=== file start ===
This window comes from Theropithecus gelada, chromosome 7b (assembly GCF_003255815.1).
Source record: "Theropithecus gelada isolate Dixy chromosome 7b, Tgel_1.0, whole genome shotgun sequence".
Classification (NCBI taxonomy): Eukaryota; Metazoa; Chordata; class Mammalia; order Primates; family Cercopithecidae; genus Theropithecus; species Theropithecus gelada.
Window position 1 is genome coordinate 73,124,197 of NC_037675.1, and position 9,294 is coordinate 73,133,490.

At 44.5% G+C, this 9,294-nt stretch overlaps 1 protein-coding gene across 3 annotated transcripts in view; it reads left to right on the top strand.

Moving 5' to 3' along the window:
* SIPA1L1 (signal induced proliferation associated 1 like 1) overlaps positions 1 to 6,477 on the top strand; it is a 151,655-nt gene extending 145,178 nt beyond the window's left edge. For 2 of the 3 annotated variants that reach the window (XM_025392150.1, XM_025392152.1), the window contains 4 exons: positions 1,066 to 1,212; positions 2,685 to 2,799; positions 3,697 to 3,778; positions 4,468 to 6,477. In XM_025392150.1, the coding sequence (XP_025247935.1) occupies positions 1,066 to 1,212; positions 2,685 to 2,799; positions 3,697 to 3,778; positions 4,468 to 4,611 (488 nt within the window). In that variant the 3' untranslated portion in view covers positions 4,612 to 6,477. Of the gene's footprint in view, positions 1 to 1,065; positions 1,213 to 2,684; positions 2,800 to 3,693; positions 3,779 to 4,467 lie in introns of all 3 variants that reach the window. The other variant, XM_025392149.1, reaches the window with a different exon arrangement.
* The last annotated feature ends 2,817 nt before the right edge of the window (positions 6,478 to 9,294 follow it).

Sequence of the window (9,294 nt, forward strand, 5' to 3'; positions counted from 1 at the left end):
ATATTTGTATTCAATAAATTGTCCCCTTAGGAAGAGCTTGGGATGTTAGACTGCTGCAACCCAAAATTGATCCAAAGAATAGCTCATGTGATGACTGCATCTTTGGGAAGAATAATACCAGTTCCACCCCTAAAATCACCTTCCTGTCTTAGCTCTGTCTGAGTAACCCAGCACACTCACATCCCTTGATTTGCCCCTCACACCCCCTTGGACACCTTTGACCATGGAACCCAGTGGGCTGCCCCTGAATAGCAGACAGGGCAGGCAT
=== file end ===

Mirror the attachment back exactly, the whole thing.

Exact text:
This window comes from Theropithecus gelada, chromosome 7b (assembly GCF_003255815.1).
Source record: "Theropithecus gelada isolate Dixy chromosome 7b, Tgel_1.0, whole genome shotgun sequence".
Classification (NCBI taxonomy): Eukaryota; Metazoa; Chordata; class Mammalia; order Primates; family Cercopithecidae; genus Theropithecus; species Theropithecus gelada.
Window position 1 is genome coordinate 73,124,197 of NC_037675.1, and position 9,294 is coordinate 73,133,490.

At 44.5% G+C, this 9,294-nt stretch overlaps 1 protein-coding gene across 3 annotated transcripts in view; it reads left to right on the top strand.

Moving 5' to 3' along the window:
* SIPA1L1 (signal induced proliferation associated 1 like 1) overlaps positions 1 to 6,477 on the top strand; it is a 151,655-nt gene extending 145,178 nt beyond the window's left edge. For 2 of the 3 annotated variants that reach the window (XM_025392150.1, XM_025392152.1), the window contains 4 exons: positions 1,066 to 1,212; positions 2,685 to 2,799; positions 3,697 to 3,778; positions 4,468 to 6,477. In XM_025392150.1, the coding sequence (XP_025247935.1) occupies positions 1,066 to 1,212; positions 2,685 to 2,799; positions 3,697 to 3,778; positions 4,468 to 4,611 (488 nt within the window). In that variant the 3' untranslated portion in view covers positions 4,612 to 6,477. Of the gene's footprint in view, positions 1 to 1,065; positions 1,213 to 2,684; positions 2,800 to 3,693; positions 3,779 to 4,467 lie in introns of all 3 variants that reach the window. The other variant, XM_025392149.1, reaches the window with a different exon arrangement.
* The last annotated feature ends 2,817 nt before the right edge of the window (positions 6,478 to 9,294 follow it).

Sequence of the window (9,294 nt, forward strand, 5' to 3'; positions counted from 1 at the left end):
ATATTTGTATTCAATAAATTGTCCCCTTAGGAAGAGCTTGGGATGTTAGACTGCTGCAACCCAAAATTGATCCAAAGAATAGCTCATGTGATGACTGCATCTTTGGGAAGAATAATACCAGTTCCACCCCTAAAATCACCTTCCTGTCTTAGCTCTGTCTGAGTAACCCAGCACACTCACATCCCTTGATTTGCCCCTCACACCCCCTTGGACACCTTTGACCATGGAACCCAGTGGGCTGCCCCTGAATAGCAGACAGGGCAGGCAT